Many readers are interested in the following topic: When Can I Eat After a Filling?. We are happy to note, that our authors have already studied the modern research about the topic you are interested in. Based on the information provided in the latest medical digests, modern research and surveys, we provide extensive answer. Keep reading to find out more.
Filling a damaged or decayed tooth is a dentist’s way of restoring normal tooth function and shape. When you have a damaged tooth, your dentist may recommend a filling for you. It involves an anaesthetic to numb the tooth, removing the decay, and filling the cavity with a material. People who undergo this procedure often ask, “When can I eat after a filling?” Actually, the answer depends on the extent of the tooth damage and the type of filling used. What’s critical is understanding how to care for a new filling.
When Can I Eat After a Filling?
There are basically two kinds of filling: white filling and silver filling. While it’s always best to follow your dentist’s instructions, you can take the following tips as references:
- If you received anesthesia: The anesthesia normally begins to wear off in approximately 1 – 3 hours, and it is important that you take care not to chew on the side that is still numb. This will avoid any damage to your lips or tongue.
- If you had a white filling: The white filling is also known as composite filling, and it will be immediately hardened by your dentist using a dental curing light (blue light). Therefore, people who get a composite filling don’t have to wait to eat if you do not feel numb any more.
- If you had a silver filling: The silver filling is also known as amalgam filling, and it may take 24 hours to get stable. It is advised to avoid hard or chewy food for 24 hours after having a silver filling placed.
Caring for a Filling
Having known the answer to “when can I eat after a filling”, you must also want to know how to care for your filling. Whenever you get any kinds of tooth filling, tooth sensitivity can become a problem. The sensitivity and pain can last for a few hours or even a couple of days after the procedure. Tooth filling may also make eating or drinking uncomfortable. Luckily, there are some precautions you can take to minimize any pain and discomfort:
1. Chew Slowly and Gently
Chewing food generates an enormous amount of pressure on your teeth, and a filling can make your teeth sensitive to pressure, therefore you’d better chew slowly and gently to protect your sensitive teeth. You can also try to chew on the other side of your mouth.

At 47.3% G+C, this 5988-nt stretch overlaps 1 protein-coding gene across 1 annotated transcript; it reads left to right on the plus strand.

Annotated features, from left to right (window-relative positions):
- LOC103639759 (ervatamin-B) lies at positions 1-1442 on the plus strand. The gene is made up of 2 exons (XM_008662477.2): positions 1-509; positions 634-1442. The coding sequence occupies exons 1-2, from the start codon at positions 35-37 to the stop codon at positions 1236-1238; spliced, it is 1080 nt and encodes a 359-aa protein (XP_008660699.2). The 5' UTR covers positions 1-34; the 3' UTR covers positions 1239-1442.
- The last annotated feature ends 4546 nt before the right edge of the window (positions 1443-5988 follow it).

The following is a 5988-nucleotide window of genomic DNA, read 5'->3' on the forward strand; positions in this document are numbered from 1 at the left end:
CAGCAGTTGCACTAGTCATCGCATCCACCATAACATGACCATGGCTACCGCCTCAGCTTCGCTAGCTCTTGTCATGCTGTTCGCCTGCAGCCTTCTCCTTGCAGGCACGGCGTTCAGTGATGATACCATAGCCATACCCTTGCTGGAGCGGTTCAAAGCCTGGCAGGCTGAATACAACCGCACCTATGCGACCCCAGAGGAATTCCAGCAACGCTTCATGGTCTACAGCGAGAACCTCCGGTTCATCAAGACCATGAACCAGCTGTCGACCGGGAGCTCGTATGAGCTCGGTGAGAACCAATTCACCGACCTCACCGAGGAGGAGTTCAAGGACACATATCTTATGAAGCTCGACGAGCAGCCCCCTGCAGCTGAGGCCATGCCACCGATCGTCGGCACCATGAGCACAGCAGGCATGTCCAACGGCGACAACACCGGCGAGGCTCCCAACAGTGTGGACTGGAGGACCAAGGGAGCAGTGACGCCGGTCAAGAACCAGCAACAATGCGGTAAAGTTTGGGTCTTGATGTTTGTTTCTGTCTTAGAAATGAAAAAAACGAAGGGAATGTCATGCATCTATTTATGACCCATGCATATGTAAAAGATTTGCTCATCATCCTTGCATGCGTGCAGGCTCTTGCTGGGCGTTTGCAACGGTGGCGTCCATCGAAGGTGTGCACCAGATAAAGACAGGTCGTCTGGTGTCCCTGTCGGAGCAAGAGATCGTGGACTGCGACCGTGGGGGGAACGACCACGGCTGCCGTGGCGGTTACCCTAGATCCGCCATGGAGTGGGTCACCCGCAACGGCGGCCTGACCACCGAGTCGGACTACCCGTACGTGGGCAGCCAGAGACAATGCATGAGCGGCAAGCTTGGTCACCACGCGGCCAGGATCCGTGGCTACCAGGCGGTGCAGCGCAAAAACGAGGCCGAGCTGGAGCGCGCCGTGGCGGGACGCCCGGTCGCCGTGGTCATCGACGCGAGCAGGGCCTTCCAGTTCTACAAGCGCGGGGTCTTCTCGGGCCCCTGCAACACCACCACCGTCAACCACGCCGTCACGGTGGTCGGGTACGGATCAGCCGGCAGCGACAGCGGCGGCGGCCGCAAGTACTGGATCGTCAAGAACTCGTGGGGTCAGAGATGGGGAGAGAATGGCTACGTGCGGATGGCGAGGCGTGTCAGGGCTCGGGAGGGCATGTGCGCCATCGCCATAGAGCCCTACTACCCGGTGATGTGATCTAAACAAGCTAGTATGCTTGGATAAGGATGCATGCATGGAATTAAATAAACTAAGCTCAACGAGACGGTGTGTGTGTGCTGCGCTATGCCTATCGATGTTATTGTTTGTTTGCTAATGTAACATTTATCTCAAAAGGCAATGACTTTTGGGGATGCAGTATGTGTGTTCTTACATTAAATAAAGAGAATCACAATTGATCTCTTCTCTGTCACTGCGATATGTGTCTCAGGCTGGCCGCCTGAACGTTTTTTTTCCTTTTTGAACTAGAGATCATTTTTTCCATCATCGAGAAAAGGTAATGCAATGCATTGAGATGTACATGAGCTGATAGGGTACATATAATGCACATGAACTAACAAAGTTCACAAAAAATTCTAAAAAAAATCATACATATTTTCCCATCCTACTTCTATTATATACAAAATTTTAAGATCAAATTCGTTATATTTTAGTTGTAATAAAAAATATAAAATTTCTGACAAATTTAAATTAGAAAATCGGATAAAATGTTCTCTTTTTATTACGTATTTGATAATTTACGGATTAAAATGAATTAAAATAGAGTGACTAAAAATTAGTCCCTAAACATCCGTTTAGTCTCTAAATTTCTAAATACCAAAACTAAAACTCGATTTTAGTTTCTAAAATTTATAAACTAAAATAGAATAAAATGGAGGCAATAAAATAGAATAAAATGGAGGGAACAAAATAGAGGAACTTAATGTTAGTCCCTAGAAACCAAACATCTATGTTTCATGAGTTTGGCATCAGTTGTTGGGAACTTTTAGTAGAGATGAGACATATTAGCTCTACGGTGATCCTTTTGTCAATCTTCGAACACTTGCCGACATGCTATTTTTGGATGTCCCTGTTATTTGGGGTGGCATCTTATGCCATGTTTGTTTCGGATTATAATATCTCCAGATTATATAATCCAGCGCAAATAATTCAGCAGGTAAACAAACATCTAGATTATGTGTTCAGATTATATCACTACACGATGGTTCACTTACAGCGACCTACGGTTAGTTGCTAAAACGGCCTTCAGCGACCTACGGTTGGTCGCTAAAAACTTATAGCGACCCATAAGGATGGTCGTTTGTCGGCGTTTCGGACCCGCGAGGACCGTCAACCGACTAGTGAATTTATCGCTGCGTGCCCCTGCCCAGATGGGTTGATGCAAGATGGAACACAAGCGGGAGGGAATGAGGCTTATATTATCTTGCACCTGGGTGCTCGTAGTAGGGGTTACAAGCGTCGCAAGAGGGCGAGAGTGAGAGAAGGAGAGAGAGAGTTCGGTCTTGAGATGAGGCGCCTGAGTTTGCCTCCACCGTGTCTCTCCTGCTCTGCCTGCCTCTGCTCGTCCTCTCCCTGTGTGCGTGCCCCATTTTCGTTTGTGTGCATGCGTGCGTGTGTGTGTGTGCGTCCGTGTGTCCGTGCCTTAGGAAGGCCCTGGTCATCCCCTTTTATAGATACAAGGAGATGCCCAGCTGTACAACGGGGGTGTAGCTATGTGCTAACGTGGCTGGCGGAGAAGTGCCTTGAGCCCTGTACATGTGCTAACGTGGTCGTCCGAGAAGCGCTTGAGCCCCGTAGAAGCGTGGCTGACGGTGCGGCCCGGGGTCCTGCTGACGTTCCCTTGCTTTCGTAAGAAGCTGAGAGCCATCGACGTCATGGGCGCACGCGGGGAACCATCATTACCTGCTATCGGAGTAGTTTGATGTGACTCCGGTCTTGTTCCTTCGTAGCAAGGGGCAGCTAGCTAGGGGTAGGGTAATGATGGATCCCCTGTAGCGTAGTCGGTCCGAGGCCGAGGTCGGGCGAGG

2. Close Your Mouth When Chewing
Some people can experience a sudden, sharp jolt of pain when the repaired tooth is exposed to the air. It usually will get better over a couple of days. In the meantime, you should close your mouth when chewing to reduce the contact with cold air.
3. Eat Non Sticky Foods
You should avoid any sticky foods after a filling, especially after silver fillings, because fillings take time to settle down. You must not want to risk dislodging the new filling by chewing sticky food.
4. Avoid Hot/Cold Food and Beverages
People may notice that the tooth with a new filling is sensitive to hot and cold temperatures. The sensitivity always lasts for a few weeks. Therefore, it’s better to avoid extremely hot/cold foods and beverages during this period of time.
5. Avoid Sweets
In the first part, we only answered the question “when can I eat after a filling”, but didn’t mention what you can’t eat. Here is another kind of food that you should avoid: Sweets. Sweets are loaded with fermentable carbohydrates which can easily combine with the bacteria in your mouth. Foods and beverages with high sugar contents may trigger sensitivity, and can promote the bacterial growth underneath your new filling. Therefore, you should avoid eating sweets and foods contain lots of sugar.
6. Avoid Hard Candy, Nuts, or Ice
It’s not a good idea to chew hard things such as nuts, hard candy or ice right after a filling. This is particularly important for people who get white fillings because these fillings can break easily.
7. Check for High Points
If the new filling is too high, it will have to bear lots of pressure that should be shared by all the teeth. It will not only cause pain, but also place your muscles and tendons under stress, causing spasms that may lead to joint problems. If this is happening, you should call your dentist to correct the situation.
8. Use Appropriate Dental Products
It is a good idea to use dental products containing fluoride. Fluoride helps rebuild weakened tooth enamel and helps to reverse early signs of tooth decay. Besides, it also helps extend the life of your fillings and protect your teeth from new cavities. However, using dental products that contain alcohol can decrease the durability of fillings and stain them. Therefore, do not use dental products with alcohol content.
9. Avoid Grinding Your Teeth
Grinding your teeth is a bad habit that should be avoided because doing this can damage your fillings as well as your teeth. Biting nails, holding objects or opening bottles with your teeth are also bad habits. If you often grind at night when you sleep, you should ask your dentist about using a mouth guard.